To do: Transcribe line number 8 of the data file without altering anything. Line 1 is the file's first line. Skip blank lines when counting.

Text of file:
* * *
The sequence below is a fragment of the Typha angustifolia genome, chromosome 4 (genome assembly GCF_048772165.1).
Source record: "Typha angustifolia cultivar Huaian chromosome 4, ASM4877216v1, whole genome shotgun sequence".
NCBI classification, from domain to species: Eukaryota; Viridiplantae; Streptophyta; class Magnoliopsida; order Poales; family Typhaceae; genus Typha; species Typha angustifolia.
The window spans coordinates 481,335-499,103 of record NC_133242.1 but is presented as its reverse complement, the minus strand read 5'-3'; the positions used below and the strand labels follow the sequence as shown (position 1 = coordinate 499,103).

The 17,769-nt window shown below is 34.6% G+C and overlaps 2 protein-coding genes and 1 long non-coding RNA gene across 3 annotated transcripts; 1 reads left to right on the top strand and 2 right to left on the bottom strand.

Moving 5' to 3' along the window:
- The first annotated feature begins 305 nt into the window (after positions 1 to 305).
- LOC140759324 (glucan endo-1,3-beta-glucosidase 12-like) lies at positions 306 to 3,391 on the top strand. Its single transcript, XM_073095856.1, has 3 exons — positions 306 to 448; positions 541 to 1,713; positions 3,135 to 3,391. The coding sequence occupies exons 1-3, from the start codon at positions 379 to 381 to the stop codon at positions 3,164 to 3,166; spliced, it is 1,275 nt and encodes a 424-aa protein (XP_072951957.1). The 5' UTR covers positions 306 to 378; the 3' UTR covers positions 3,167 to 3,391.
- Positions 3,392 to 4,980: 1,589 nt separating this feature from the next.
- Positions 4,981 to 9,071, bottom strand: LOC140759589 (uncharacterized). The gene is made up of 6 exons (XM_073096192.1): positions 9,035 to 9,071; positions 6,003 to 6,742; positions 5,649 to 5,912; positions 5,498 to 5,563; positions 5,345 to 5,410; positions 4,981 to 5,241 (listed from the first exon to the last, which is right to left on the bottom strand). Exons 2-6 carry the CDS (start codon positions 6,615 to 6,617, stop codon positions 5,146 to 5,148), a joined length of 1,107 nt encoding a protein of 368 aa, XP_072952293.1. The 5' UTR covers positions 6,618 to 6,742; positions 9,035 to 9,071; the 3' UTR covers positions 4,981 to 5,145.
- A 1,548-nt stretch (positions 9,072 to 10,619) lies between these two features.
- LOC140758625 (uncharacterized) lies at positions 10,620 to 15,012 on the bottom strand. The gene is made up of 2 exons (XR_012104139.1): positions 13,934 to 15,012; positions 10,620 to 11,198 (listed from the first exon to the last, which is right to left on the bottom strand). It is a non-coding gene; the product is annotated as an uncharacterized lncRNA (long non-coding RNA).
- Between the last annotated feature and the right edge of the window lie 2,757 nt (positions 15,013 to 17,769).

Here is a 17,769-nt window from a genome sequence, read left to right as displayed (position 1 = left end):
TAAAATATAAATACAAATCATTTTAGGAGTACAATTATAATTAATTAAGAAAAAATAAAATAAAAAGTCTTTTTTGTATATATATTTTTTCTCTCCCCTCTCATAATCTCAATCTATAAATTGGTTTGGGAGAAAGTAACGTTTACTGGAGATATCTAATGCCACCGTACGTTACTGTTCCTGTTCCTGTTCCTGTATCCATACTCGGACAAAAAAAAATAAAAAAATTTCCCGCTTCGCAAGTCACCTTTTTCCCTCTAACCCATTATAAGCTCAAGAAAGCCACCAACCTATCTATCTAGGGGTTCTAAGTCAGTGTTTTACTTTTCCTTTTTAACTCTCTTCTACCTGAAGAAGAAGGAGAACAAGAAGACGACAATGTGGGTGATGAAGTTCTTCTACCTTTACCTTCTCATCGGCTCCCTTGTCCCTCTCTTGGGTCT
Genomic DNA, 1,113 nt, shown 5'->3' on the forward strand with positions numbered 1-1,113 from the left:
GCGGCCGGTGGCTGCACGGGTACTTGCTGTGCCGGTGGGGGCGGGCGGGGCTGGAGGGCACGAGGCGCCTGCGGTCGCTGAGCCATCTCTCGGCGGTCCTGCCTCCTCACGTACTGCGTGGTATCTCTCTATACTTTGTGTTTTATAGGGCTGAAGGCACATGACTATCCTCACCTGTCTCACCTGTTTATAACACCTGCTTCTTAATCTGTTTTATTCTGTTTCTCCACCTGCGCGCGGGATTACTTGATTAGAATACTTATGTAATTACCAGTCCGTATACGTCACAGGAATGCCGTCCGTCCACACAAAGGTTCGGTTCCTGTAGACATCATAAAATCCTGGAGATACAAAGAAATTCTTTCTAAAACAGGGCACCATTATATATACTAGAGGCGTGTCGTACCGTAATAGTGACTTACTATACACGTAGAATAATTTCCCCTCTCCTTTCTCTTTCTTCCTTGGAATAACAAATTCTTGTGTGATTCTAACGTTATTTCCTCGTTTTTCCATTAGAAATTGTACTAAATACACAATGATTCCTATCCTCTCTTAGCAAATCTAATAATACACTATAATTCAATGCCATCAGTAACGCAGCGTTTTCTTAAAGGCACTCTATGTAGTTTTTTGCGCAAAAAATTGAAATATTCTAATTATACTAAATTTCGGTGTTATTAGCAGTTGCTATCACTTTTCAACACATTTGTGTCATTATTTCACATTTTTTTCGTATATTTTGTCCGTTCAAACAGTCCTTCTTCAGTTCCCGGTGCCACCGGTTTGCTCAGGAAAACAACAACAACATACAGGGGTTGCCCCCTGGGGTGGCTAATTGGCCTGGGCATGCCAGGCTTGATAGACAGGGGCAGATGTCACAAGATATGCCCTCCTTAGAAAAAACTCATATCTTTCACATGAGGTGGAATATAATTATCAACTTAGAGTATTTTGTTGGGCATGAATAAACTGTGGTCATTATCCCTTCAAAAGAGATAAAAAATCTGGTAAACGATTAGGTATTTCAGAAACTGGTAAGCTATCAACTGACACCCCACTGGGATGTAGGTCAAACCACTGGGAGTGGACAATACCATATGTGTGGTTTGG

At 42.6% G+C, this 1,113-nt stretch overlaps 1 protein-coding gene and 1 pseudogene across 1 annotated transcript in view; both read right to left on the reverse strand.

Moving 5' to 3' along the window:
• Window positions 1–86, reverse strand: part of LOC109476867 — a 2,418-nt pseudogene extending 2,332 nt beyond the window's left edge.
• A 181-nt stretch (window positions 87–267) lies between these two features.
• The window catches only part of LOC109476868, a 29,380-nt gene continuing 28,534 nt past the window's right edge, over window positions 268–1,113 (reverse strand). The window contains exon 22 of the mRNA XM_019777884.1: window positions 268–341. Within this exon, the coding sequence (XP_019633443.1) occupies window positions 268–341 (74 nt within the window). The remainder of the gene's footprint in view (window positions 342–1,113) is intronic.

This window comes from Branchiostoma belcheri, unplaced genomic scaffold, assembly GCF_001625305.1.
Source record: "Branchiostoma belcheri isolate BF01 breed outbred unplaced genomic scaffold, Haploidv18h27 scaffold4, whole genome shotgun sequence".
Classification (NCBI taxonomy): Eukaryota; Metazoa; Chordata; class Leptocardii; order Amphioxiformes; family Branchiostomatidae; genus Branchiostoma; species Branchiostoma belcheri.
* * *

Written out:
- LOC140759324 (glucan endo-1,3-beta-glucosidase 12-like) lies at positions 306 to 3,391 on the top strand. Its single transcript, XM_073095856.1, has 3 exons — positions 306 to 448; positions 541 to 1,713; positions 3,135 to 3,391. The coding sequence occupies exons 1-3, from the start codon at positions 379 to 381 to the stop codon at positions 3,164 to 3,166; spliced, it is 1,275 nt and encodes a 424-aa protein (XP_072951957.1). The 5' UTR covers positions 306 to 378; the 3' UTR covers positions 3,167 to 3,391.